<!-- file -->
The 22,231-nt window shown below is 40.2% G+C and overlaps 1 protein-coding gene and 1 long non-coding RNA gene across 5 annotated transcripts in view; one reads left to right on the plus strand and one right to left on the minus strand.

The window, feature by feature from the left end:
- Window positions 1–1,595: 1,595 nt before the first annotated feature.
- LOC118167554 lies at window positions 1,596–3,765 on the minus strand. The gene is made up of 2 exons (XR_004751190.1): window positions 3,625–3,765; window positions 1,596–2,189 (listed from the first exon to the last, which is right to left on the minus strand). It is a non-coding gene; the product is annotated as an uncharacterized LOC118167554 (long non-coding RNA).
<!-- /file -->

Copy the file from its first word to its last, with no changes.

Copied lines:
The 22,231-nt window shown below is 40.2% G+C and overlaps 1 protein-coding gene and 1 long non-coding RNA gene across 5 annotated transcripts in view; one reads left to right on the plus strand and one right to left on the minus strand.

The window, feature by feature from the left end:
- Window positions 1–1,595: 1,595 nt before the first annotated feature.
- LOC118167554 lies at window positions 1,596–3,765 on the minus strand. The gene is made up of 2 exons (XR_004751190.1): window positions 3,625–3,765; window positions 1,596–2,189 (listed from the first exon to the last, which is right to left on the minus strand). It is a non-coding gene; the product is annotated as an uncharacterized LOC118167554 (long non-coding RNA).